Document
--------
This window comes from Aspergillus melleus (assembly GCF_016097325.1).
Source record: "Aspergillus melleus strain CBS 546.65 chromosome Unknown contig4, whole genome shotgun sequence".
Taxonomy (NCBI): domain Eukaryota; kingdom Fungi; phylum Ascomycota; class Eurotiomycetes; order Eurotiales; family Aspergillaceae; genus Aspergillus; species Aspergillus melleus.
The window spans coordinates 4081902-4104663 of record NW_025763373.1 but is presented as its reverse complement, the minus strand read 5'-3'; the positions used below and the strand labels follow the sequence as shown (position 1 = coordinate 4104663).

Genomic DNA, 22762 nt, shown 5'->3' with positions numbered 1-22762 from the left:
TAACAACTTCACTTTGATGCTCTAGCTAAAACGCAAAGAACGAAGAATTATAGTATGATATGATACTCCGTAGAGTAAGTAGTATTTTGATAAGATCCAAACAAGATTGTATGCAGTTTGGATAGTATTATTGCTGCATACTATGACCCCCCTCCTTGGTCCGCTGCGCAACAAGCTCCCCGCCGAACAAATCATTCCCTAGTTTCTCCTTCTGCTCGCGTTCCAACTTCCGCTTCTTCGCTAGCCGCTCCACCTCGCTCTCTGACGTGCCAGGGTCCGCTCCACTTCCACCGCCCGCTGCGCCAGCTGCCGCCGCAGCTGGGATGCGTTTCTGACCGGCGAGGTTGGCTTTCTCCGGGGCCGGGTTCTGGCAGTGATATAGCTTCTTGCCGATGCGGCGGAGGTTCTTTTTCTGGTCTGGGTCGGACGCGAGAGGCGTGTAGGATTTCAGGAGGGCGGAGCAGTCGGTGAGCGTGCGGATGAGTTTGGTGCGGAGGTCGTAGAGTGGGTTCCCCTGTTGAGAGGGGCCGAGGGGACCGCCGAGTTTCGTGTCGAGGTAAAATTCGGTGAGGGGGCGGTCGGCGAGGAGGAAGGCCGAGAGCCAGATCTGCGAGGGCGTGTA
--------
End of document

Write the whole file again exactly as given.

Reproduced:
This window comes from Aspergillus melleus (assembly GCF_016097325.1).
Source record: "Aspergillus melleus strain CBS 546.65 chromosome Unknown contig4, whole genome shotgun sequence".
Taxonomy (NCBI): domain Eukaryota; kingdom Fungi; phylum Ascomycota; class Eurotiomycetes; order Eurotiales; family Aspergillaceae; genus Aspergillus; species Aspergillus melleus.
The window spans coordinates 4081902-4104663 of record NW_025763373.1 but is presented as its reverse complement, the minus strand read 5'-3'; the positions used below and the strand labels follow the sequence as shown (position 1 = coordinate 4104663).

Genomic DNA, 22762 nt, shown 5'->3' with positions numbered 1-22762 from the left:
TAACAACTTCACTTTGATGCTCTAGCTAAAACGCAAAGAACGAAGAATTATAGTATGATATGATACTCCGTAGAGTAAGTAGTATTTTGATAAGATCCAAACAAGATTGTATGCAGTTTGGATAGTATTATTGCTGCATACTATGACCCCCCTCCTTGGTCCGCTGCGCAACAAGCTCCCCGCCGAACAAATCATTCCCTAGTTTCTCCTTCTGCTCGCGTTCCAACTTCCGCTTCTTCGCTAGCCGCTCCACCTCGCTCTCTGACGTGCCAGGGTCCGCTCCACTTCCACCGCCCGCTGCGCCAGCTGCCGCCGCAGCTGGGATGCGTTTCTGACCGGCGAGGTTGGCTTTCTCCGGGGCCGGGTTCTGGCAGTGATATAGCTTCTTGCCGATGCGGCGGAGGTTCTTTTTCTGGTCTGGGTCGGACGCGAGAGGCGTGTAGGATTTCAGGAGGGCGGAGCAGTCGGTGAGCGTGCGGATGAGTTTGGTGCGGAGGTCGTAGAGTGGGTTCCCCTGTTGAGAGGGGCCGAGGGGACCGCCGAGTTTCGTGTCGAGGTAAAATTCGGTGAGGGGGCGGTCGGCGAGGAGGAAGGCCGAGAGCCAGATCTGCGAGGGCGTGTA